Marooned and left to die on a remote island, Prospero can command spirits, create apparitions and manipulate the elements. By using his magic, he assembles his enemies to take revenge on them, and in the process awakens in Miranda, his teenage daughter, her first experience of love.
As I was watching this performance tonight, I leaned over to my guest and I said, “The only thing I can write about this show is ‘GO SEE IT!’” This weekend at the Wyly Theatre there is a community theatre production of great magnitude. The Dallas Theater Center, Ignite/Artss Dallas and the AT&T PAC joined with New York City-based The Public Theater’s Public Works to produce a wonderful experience that involves LOTS of people in Dallas from the mayor on down.
This is a 90-minute musical adaptation of “The Tempest” by William Shakespeare. Which in and of itself makes for interesting theatre. Unlike other musicals based on the bard’s work, this one still uses his words. The show also features 200 people from different community groups and organizations and five professional actors. Three of these, Ace Anderson, Liz Mikel, and Alex Organ, are from the Brierley Resident Acting Company based at the Wyly. Another, Rodney Garza, is very well known around the Dallas area, having worked with Teatro Dallas and DTC among others. Andre DeShields as the lead, Prospero, comes to DTC with a 48 year long pedigree and very distinguished acting recognitions including multiple Tony Award nominations, National Black Theatre Festival’s ‘Living Legend’ Award and a 2007 OBIE for Sustained Excellence of Performance. But these guys are not the stars of the show.
Since 2015, Public Works Dallas has brought artists from DTC to several community centers and provided acting and performance classes to the underserved people of Dallas. Six weeks ago 100 were chosen to start rehearsals for this show. Four weeks ago they were joined by 100 more from other community organizations to complete this production that is as much festival and it is theatre. When asked to explain exactly what was happening, Kevin Moriarity, the Artistic Director of DTC and the director of this staging of the Tempest said, “Public Works Dallas is a movement; a collective call to action in creating art and communities that reflect our nation’s founding democratic ideals of equitable access to life liberty and the pursuit of happiness.” The culmination is 200 people from 5 years old to waaay more than five years old with all levels of experience from every area of Dallas coming together to perform a version of “The Tempest as “vibrant, diverse and full of life as the city of Dallas itself.”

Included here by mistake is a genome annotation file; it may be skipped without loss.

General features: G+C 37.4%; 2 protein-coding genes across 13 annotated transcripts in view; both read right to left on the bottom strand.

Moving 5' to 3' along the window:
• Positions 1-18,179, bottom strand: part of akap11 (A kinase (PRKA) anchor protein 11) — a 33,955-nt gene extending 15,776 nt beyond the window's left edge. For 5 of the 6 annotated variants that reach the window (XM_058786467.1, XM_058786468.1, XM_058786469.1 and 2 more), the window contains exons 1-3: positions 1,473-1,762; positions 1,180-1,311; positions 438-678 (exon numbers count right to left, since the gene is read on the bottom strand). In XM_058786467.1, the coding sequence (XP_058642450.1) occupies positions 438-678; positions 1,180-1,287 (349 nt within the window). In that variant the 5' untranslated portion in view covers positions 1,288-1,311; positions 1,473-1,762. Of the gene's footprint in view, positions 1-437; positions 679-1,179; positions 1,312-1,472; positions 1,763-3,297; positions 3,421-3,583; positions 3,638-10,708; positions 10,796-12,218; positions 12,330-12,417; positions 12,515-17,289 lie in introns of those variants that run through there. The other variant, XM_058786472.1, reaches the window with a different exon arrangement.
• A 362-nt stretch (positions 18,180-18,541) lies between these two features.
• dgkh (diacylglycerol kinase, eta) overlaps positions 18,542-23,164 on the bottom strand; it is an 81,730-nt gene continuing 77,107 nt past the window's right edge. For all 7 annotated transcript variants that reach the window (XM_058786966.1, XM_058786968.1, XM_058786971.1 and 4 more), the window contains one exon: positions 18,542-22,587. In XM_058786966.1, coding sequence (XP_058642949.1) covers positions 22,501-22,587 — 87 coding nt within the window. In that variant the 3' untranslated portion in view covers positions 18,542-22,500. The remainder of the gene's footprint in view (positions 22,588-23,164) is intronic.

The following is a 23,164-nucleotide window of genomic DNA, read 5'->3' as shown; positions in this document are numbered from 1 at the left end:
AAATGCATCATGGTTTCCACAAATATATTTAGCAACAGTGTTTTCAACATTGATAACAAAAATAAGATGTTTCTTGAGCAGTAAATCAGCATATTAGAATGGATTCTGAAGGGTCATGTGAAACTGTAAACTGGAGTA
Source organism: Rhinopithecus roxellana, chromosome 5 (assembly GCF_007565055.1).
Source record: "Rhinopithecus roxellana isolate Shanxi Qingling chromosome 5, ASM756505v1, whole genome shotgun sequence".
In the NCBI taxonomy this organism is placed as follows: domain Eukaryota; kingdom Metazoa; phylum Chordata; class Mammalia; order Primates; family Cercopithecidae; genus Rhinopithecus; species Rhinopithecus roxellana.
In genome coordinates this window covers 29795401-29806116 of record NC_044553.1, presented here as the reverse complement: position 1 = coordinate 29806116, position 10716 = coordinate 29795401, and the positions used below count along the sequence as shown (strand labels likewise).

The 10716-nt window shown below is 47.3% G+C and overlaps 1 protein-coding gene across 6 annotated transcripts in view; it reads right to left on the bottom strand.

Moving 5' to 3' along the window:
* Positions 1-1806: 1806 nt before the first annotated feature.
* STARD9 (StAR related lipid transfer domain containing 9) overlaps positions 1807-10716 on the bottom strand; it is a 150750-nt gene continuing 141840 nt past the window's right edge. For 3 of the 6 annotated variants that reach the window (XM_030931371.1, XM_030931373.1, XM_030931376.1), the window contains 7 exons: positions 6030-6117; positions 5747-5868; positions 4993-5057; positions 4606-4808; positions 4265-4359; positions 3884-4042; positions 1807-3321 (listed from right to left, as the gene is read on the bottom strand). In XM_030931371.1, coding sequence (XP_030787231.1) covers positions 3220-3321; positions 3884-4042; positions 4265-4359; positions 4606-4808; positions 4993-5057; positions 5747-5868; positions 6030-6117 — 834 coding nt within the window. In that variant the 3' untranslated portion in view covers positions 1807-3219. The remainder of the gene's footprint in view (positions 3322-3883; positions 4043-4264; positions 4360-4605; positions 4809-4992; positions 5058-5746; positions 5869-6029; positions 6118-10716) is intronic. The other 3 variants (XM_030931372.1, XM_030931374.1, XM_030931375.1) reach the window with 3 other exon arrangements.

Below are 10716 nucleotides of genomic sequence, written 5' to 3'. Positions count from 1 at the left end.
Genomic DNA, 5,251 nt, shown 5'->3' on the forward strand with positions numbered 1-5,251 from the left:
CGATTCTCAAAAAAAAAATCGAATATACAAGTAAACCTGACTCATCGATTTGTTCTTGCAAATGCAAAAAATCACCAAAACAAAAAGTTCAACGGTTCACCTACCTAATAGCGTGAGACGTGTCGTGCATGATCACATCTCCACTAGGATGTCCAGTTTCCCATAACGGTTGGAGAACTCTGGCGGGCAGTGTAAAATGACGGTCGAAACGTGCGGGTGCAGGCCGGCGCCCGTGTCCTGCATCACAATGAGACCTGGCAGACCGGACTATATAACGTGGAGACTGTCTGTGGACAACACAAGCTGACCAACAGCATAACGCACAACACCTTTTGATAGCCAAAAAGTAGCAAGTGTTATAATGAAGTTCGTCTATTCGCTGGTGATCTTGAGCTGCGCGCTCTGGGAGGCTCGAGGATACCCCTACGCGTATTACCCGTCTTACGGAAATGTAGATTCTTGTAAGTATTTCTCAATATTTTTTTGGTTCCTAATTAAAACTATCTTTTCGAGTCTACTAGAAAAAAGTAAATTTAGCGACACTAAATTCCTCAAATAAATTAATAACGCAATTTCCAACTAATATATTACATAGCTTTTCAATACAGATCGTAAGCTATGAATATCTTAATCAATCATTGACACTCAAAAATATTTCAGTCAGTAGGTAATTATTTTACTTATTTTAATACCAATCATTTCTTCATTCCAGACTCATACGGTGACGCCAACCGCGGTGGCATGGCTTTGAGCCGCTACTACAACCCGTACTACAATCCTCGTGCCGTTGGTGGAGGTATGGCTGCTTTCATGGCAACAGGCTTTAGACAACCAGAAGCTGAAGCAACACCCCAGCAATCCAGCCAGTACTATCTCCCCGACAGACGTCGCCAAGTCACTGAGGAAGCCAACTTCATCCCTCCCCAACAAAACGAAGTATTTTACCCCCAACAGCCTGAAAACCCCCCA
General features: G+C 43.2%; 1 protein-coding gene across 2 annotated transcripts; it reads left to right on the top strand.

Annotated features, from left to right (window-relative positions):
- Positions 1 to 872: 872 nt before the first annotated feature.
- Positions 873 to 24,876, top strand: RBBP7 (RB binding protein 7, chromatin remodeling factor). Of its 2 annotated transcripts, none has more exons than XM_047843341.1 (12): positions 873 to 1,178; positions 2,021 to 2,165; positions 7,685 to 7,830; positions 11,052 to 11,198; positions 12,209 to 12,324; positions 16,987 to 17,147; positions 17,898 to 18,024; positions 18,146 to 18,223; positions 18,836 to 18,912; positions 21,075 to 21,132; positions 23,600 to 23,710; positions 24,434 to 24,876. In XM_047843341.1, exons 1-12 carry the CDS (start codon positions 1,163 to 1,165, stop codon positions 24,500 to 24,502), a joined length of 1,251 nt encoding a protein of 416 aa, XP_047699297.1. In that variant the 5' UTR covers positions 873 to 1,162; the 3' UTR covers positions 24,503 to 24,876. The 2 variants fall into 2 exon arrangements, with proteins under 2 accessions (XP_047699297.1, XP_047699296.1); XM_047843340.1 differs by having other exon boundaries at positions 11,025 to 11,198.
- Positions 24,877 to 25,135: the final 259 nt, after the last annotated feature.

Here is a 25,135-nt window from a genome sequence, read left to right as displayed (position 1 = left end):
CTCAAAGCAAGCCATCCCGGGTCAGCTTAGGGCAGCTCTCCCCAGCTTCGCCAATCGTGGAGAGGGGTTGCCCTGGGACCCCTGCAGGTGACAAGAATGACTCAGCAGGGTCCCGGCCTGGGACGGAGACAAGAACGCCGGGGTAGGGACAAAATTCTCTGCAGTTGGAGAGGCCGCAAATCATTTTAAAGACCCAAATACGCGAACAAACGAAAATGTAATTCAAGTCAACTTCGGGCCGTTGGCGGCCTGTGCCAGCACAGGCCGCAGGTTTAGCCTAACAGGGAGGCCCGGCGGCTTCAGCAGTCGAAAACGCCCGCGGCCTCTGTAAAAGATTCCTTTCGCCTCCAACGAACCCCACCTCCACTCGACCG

What it is for the theatregoer is 90 minutes of pure enjoyment from the beginning, when the Drumline from the Big ‘D’ Band of Townview High School creates the storm to the spirits teasing the marooned passengers with the Anita N. Martinez Ballet Folklorico Dancers and the Miitotiliztli Ydoyollohtli Aztec Dancers to the sweet songs from Rickie Rush’s Living Sound Choir and the Northlake Elementary Wildcat choir to the beautiful interpretation of young love by the Dark Circles Contemporary Dance Company and the Inner City All-Stars Brass band leading the cast through a New Orleans style parade, I had the best time just enjoying the show.
Is it a good production of “The Tempest?” Not really. Shakespeare is certainly spinning in his grave. Are the performances onstage worthy of awards? Not really. Is it thoroughly engaging and entertaining? Most definitely!!! If you can get any of the free tickets available from Bachman Lake Together, City of Dallas Park&Rec, Vickery Meadow Learning Center, Jubilee Park & Community Center or even the Box Office at the Wyly, for Pete’s sake go and see this show! You WILL have fun and you WILL enjoy yourself.
Now playing at the Wyly Theater/Potter Rose Performance Hall thru March 5th